More flexibility with serradella

More options with serradella: researcher Brad Nutt (left) inspects regenerating Santorim crop with leading producer Neil Ballard.

Serradella can improve pasture productivity and crop yields from acidic sandy soils in low- and medium-rainfall areas.

Trials near Yelbeni, north-west of Merredin in Western Australia, examined productivity gains and the economic benefits of a mixture of three serradella varieties available to growers — Cadiz (French serradella Ornithopus sativus), and Santorini and Charano (Yellow serradella O. compressus). All three are acid- and aluminium-tolerant.

"The extra nitrogen made available by this legume has shown up as increased grain yields by 100-500 kg/ha from the first crop after a serradella improved pasture," says agronomist Brad Nutt of Agriculture WA.

Factoring in an increased livestock carrying capacity by up to 60 per cent (for sheep), with no loss in wool production per animal, this pasture looks like a winner for growers trying to make a living off the highly acidic wodjil soils that characterise the eastern wheatbelt of Western Australia.

The alternative that is currently available to some of these growers is a volunteer capeweed and ryegrass pasture. According to Mr Nutt, some soils are too acidic for pulses, leaving a limited range of options for growers wanting to introduce a legume phase into a cropping system.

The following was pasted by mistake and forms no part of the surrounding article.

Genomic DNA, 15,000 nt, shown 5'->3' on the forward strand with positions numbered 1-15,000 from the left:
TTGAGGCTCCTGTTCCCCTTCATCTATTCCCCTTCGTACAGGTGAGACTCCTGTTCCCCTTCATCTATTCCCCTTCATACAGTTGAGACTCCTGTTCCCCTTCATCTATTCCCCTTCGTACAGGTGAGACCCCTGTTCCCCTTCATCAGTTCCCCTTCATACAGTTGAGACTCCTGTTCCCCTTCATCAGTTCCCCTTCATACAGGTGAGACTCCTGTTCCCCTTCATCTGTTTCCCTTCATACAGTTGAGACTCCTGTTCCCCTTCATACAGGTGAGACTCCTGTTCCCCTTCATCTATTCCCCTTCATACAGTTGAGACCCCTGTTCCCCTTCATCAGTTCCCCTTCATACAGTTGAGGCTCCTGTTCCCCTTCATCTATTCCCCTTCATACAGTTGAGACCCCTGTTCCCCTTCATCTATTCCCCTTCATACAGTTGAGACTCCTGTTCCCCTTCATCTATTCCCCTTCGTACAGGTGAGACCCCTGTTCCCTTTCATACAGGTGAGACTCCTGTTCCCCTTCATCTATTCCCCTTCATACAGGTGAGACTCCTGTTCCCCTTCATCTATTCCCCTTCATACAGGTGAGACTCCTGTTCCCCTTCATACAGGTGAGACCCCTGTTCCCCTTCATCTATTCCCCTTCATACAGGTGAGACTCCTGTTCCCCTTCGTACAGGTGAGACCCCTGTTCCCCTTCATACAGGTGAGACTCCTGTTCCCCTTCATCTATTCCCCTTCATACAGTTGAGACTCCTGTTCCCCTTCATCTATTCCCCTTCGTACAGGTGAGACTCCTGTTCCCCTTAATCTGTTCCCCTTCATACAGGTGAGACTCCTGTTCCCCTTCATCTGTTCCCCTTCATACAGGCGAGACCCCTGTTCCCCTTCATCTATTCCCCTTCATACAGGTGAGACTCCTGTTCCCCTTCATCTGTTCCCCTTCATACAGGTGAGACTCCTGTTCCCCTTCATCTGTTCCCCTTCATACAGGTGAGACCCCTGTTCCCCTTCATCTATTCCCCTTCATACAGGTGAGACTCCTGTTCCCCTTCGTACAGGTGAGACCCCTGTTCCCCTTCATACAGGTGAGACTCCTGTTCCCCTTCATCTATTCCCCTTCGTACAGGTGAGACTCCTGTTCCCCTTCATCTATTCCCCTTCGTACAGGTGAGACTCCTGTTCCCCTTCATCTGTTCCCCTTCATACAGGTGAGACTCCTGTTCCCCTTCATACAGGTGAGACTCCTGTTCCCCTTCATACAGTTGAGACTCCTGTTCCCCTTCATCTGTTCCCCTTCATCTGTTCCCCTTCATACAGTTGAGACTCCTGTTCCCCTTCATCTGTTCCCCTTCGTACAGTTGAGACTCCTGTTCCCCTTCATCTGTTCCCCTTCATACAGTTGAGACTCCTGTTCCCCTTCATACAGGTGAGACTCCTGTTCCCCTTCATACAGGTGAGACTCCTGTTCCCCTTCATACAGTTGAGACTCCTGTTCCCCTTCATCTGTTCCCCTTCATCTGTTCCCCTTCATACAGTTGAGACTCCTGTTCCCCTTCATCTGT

$$ advantages

"A big advantage of including serradella in a pasture is that it stays green for three to four weeks longer than a capeweed pasture," says Mr Nutt. "This gives a better green pick for livestock, and dries out the soil to allow it to soak up the summer rains."

The livestock and crop production benefits are reflected in the economic benefits, shown in these trials using the eastern wheatbelt version of MIDAS (Model of Integrated Dryland Agricultural Systems).

"The modelling showed an extra profit of up to $26 per hectare per year from increased wheat yields and protein levels when serradella is incorporated into the rotation," says Mr Nutt.

Also shown was an increased profit of $3-$6 per hectare per year from improved livestock production on paddocks that would be kept as serradella improved pastures. These analyses included all costs of establishing ($56/ha) and maintaining a serradella pasture using average 2000 commodity prices.

Mr Nutt says the next step is to closely monitor commercial plantings to watch the long-term performance of this alternative legume.

Program 3.5.3

Contact: Mr Brad Nutt 08 9368 3870 email